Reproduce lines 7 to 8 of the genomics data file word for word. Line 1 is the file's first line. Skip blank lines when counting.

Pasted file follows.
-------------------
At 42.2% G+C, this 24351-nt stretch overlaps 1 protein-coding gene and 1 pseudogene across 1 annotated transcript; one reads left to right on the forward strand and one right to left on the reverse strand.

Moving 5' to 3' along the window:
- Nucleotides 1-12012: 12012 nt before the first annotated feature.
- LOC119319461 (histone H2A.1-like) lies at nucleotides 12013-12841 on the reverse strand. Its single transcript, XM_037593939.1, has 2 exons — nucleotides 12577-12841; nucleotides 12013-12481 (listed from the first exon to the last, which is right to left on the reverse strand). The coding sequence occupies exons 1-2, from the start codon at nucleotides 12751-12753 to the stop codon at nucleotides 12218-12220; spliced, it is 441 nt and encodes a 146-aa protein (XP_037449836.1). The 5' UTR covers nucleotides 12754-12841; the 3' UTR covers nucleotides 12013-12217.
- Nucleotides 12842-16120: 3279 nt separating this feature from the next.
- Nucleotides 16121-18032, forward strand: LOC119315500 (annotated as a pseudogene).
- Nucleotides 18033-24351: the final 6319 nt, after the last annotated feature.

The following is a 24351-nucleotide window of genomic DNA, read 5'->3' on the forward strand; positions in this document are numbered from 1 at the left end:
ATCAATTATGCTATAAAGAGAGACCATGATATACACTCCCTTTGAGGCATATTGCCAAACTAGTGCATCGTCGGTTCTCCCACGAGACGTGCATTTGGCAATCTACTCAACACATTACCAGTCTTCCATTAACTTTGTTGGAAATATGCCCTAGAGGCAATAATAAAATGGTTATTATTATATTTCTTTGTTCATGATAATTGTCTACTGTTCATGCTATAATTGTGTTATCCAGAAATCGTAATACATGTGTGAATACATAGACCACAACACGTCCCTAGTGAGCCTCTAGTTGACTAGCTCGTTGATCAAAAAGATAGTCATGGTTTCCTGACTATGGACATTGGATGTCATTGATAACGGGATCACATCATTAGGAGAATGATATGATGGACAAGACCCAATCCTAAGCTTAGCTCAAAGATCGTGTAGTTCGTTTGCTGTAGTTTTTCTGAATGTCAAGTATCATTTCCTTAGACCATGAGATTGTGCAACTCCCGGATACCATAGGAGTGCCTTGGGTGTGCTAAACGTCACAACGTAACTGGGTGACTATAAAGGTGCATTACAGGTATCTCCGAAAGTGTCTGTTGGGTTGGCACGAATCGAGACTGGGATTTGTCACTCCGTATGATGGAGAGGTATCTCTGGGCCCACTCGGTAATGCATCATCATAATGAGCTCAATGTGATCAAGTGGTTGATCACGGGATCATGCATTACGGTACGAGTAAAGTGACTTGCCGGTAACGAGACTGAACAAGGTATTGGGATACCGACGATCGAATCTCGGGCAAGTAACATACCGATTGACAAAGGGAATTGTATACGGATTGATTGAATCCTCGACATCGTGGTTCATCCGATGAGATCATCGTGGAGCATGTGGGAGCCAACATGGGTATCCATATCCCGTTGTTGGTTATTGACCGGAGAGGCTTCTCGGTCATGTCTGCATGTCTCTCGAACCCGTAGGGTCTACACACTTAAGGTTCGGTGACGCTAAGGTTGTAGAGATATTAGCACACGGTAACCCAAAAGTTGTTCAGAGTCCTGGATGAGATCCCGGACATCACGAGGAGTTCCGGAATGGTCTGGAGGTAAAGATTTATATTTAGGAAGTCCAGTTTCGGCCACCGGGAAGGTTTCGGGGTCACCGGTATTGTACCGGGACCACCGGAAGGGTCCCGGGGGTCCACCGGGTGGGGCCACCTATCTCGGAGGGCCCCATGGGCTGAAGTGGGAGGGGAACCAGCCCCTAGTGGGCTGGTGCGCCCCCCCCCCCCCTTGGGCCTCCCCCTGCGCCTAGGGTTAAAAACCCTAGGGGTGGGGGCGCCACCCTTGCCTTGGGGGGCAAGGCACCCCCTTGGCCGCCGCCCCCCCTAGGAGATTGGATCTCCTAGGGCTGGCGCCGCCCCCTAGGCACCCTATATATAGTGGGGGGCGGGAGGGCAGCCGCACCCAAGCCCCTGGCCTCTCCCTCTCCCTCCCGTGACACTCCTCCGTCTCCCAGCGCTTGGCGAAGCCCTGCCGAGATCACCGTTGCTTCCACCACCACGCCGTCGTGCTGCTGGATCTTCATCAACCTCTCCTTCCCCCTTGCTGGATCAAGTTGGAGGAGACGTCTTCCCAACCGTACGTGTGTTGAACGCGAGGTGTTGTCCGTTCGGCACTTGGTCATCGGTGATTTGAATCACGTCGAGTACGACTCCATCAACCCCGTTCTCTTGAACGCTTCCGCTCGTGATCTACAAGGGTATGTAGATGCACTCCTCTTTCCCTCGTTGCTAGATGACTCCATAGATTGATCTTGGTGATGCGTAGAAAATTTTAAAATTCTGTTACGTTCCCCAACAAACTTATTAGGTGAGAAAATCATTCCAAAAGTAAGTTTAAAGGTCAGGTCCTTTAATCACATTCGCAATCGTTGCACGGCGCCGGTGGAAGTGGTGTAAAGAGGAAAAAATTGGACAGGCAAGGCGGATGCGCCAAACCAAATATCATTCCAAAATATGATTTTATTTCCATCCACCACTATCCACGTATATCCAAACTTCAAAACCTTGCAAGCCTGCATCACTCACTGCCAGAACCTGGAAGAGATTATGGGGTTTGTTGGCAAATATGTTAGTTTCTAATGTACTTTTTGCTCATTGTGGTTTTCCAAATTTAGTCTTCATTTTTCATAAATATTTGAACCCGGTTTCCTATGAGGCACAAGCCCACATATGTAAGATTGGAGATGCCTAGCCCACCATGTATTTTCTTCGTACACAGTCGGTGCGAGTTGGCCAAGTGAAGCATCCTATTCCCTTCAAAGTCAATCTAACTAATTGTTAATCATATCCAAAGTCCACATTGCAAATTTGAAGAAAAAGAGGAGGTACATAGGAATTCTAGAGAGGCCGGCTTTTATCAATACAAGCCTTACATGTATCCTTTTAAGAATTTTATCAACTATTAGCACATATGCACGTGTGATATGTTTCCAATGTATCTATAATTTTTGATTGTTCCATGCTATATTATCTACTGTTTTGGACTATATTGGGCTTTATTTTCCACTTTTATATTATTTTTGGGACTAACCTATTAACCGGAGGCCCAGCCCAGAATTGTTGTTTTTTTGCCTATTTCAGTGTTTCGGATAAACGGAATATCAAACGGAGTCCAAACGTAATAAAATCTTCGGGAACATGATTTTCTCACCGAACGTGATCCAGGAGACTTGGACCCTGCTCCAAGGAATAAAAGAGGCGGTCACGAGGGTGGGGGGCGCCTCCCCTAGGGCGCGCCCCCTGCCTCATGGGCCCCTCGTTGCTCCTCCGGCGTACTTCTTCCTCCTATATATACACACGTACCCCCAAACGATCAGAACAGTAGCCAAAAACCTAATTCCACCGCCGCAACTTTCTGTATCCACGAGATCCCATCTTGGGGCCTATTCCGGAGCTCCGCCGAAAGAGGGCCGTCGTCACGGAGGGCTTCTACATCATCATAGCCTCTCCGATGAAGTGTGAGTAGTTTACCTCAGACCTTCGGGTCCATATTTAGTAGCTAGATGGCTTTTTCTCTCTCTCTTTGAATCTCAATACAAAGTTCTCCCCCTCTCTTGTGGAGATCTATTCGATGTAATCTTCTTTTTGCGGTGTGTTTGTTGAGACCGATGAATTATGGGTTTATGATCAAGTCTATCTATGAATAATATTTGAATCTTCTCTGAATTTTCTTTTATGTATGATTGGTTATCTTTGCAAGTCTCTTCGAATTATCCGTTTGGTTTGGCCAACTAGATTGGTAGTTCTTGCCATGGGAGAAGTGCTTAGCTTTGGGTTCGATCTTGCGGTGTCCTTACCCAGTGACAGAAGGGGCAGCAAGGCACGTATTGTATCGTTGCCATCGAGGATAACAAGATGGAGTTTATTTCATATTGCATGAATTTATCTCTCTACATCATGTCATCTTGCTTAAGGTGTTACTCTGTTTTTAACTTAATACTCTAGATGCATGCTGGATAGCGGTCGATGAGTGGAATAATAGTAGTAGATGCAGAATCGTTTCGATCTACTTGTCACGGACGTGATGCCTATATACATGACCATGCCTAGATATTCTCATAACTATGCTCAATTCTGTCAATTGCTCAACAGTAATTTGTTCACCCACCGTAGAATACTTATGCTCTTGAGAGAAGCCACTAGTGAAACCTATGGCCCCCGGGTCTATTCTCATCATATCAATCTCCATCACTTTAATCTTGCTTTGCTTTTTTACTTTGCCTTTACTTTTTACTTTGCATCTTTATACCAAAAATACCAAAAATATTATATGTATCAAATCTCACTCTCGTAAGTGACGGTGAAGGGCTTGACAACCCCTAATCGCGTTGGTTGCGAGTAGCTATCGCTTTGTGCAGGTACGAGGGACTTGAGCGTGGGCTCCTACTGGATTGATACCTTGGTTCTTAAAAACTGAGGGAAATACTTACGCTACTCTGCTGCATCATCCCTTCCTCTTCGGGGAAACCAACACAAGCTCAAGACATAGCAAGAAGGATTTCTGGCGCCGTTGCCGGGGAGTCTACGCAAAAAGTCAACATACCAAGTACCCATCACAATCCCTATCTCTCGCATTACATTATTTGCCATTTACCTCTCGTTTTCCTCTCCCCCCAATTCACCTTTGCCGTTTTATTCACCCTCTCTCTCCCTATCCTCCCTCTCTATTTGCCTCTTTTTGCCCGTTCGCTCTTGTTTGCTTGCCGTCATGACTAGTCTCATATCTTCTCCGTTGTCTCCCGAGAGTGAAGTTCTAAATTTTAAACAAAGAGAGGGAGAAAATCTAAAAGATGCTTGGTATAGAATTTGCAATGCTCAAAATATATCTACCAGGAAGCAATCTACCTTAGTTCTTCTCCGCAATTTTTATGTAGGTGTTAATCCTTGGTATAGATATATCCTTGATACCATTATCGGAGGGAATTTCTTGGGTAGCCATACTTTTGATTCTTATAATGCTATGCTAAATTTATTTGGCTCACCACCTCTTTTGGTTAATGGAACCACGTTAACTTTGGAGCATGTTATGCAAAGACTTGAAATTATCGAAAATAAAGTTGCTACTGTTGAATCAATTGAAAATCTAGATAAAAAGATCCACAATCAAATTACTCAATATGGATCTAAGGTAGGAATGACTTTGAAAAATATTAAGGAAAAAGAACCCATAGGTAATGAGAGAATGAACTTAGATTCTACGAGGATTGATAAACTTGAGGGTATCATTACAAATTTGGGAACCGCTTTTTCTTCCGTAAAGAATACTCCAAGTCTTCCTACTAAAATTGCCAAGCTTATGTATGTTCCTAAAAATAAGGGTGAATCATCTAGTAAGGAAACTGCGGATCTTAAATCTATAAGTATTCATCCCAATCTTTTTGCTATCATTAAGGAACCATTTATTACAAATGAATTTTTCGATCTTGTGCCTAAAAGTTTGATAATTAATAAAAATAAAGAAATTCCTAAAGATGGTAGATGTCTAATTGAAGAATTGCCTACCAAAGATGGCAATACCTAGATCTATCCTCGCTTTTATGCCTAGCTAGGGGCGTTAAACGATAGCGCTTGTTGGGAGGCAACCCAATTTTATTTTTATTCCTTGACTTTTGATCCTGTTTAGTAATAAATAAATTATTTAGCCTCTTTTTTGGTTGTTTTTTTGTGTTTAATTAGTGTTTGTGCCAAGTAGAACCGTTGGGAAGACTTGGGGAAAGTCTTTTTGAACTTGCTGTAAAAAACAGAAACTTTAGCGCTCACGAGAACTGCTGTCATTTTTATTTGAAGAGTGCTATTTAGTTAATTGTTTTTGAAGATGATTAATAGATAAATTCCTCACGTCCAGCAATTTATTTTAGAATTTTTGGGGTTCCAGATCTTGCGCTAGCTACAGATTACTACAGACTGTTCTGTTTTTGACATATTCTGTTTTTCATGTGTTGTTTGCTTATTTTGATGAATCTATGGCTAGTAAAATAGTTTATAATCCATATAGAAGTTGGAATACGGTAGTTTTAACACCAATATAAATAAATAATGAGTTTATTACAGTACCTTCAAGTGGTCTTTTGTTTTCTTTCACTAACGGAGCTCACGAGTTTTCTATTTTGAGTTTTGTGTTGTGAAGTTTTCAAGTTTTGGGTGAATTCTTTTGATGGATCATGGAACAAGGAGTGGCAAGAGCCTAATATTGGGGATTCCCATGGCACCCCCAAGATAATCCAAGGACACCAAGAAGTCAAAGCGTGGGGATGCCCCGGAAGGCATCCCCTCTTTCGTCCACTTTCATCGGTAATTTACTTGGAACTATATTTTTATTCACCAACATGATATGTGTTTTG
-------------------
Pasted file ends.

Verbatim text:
- Nucleotides 18033-24351: the final 6319 nt, after the last annotated feature.

The following is a 24351-nucleotide window of genomic DNA, read 5'->3' on the forward strand; positions in this document are numbered from 1 at the left end: